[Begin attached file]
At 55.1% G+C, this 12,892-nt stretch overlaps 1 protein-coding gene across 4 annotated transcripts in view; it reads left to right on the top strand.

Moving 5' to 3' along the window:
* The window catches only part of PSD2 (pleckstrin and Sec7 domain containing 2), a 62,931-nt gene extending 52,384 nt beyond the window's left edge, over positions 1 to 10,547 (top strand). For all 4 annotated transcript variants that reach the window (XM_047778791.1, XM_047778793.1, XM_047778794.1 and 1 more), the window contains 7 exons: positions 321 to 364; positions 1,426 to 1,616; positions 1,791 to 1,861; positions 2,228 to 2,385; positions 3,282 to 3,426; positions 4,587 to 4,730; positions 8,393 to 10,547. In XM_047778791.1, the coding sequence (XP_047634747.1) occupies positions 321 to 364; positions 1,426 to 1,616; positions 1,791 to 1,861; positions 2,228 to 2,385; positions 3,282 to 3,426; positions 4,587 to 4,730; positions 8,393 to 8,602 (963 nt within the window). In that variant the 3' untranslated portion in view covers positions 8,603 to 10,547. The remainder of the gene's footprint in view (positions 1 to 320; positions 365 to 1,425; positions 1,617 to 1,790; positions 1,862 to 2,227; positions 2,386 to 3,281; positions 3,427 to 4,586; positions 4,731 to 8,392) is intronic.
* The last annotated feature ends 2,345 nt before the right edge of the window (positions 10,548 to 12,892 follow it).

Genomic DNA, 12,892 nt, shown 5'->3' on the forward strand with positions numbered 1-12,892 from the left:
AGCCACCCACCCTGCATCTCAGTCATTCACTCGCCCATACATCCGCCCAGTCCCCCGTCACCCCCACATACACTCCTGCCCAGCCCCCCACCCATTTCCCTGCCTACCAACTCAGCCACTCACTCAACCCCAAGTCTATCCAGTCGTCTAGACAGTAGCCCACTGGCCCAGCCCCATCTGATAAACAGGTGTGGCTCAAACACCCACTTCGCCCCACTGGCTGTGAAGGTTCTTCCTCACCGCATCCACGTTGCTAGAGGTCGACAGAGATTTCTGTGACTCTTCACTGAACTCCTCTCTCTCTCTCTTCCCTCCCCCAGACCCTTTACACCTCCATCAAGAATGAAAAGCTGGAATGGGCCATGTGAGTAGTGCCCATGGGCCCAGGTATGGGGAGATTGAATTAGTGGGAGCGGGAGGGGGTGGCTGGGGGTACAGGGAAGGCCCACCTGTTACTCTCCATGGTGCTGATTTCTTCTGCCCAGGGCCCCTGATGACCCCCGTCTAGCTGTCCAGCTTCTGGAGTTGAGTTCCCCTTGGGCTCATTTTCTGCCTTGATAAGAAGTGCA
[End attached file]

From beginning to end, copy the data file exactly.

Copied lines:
At 55.1% G+C, this 12,892-nt stretch overlaps 1 protein-coding gene across 4 annotated transcripts in view; it reads left to right on the top strand.

Moving 5' to 3' along the window:
* The window catches only part of PSD2 (pleckstrin and Sec7 domain containing 2), a 62,931-nt gene extending 52,384 nt beyond the window's left edge, over positions 1 to 10,547 (top strand). For all 4 annotated transcript variants that reach the window (XM_047778791.1, XM_047778793.1, XM_047778794.1 and 1 more), the window contains 7 exons: positions 321 to 364; positions 1,426 to 1,616; positions 1,791 to 1,861; positions 2,228 to 2,385; positions 3,282 to 3,426; positions 4,587 to 4,730; positions 8,393 to 10,547. In XM_047778791.1, the coding sequence (XP_047634747.1) occupies positions 321 to 364; positions 1,426 to 1,616; positions 1,791 to 1,861; positions 2,228 to 2,385; positions 3,282 to 3,426; positions 4,587 to 4,730; positions 8,393 to 8,602 (963 nt within the window). In that variant the 3' untranslated portion in view covers positions 8,603 to 10,547. The remainder of the gene's footprint in view (positions 1 to 320; positions 365 to 1,425; positions 1,617 to 1,790; positions 1,862 to 2,227; positions 2,386 to 3,281; positions 3,427 to 4,586; positions 4,731 to 8,392) is intronic.
* The last annotated feature ends 2,345 nt before the right edge of the window (positions 10,548 to 12,892 follow it).

Genomic DNA, 12,892 nt, shown 5'->3' on the forward strand with positions numbered 1-12,892 from the left:
AGCCACCCACCCTGCATCTCAGTCATTCACTCGCCCATACATCCGCCCAGTCCCCCGTCACCCCCACATACACTCCTGCCCAGCCCCCCACCCATTTCCCTGCCTACCAACTCAGCCACTCACTCAACCCCAAGTCTATCCAGTCGTCTAGACAGTAGCCCACTGGCCCAGCCCCATCTGATAAACAGGTGTGGCTCAAACACCCACTTCGCCCCACTGGCTGTGAAGGTTCTTCCTCACCGCATCCACGTTGCTAGAGGTCGACAGAGATTTCTGTGACTCTTCACTGAACTCCTCTCTCTCTCTCTTCCCTCCCCCAGACCCTTTACACCTCCATCAAGAATGAAAAGCTGGAATGGGCCATGTGAGTAGTGCCCATGGGCCCAGGTATGGGGAGATTGAATTAGTGGGAGCGGGAGGGGGTGGCTGGGGGTACAGGGAAGGCCCACCTGTTACTCTCCATGGTGCTGATTTCTTCTGCCCAGGGCCCCTGATGACCCCCGTCTAGCTGTCCAGCTTCTGGAGTTGAGTTCCCCTTGGGCTCATTTTCTGCCTTGATAAGAAGTGCA